A Room of One’s Own Seasons
This woodblock print is Nana Shiomi’s tribute to two artists who influenced her - Virginia Woolf who wrote the essay “A Room of One’s Own” encouraging all women to have their own careers, and Giorgio de Chirico, a surrealist artist whose train image can be seen in the back.
In collaboration with Hanga Ten, this is part of a series of prints celebrating the works of contemporary Japanese printmakers.
|Dimensions||76 x 108cm|
|Fabric & material||Woodcut|
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Nana Shiomi’s interest in printmaking developed at the age of twenty. She chose the traditional Japanese woodcut technique – using the “baren” to spread the water-based ink and let it soak into the Japanese paper – as her means to communicate her ideas, and this was an integral element in determining her style. She is fascinated by the fact that the plate and the print are always opposite configurations and soon encountered dualistic principles everywhere. Her first solo exhibition in 1981 was entitled “Double Faced Theatre”. It is no coincidence that most of her work is composed of two opposing sides.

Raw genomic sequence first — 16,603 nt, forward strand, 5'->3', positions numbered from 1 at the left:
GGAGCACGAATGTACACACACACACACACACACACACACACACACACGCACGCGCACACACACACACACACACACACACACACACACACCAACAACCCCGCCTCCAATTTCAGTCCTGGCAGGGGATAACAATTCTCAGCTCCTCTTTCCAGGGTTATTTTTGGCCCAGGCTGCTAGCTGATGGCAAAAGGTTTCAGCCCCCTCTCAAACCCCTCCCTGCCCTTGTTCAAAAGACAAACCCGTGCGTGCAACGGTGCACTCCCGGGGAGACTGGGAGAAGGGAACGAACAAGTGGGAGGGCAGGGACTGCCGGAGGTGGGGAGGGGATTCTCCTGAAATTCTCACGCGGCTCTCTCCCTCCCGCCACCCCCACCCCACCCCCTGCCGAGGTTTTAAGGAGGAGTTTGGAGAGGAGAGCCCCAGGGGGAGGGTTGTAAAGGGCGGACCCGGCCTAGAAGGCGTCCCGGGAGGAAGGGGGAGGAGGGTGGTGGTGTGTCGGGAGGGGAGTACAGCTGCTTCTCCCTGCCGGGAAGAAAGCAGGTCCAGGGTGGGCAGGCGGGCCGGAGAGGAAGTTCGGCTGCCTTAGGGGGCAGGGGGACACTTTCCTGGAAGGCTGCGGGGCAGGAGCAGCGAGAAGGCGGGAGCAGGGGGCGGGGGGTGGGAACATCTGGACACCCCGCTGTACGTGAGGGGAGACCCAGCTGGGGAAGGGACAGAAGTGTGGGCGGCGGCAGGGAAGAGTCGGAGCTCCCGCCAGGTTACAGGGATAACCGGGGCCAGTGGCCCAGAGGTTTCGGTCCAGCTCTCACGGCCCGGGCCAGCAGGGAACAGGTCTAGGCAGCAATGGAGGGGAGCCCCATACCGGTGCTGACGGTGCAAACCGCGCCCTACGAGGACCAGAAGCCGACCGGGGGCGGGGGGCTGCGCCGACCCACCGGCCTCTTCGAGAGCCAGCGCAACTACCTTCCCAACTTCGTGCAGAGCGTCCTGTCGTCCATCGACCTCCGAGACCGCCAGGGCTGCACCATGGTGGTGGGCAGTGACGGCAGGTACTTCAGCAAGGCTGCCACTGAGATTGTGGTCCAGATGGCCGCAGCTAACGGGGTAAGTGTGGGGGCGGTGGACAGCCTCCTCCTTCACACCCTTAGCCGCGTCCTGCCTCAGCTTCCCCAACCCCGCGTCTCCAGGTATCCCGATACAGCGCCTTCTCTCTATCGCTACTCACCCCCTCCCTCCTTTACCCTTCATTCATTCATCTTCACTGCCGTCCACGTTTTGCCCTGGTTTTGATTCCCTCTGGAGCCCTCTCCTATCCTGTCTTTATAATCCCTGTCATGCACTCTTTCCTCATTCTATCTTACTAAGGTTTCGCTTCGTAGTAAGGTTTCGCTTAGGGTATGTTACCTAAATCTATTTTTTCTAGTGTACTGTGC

Shiomi’s works ask questions about the space beyond, or indeed the world beyond. There may be a room beyond the door, but then there is a landscape or a seascape, signifying the existence of a different world. One asks what lies beyond the picture. In Buddhist terminology, the “other shore” means the state of enlightenment, as well as the world of the dead. Is it possible that this side on which we live is indeed the other side?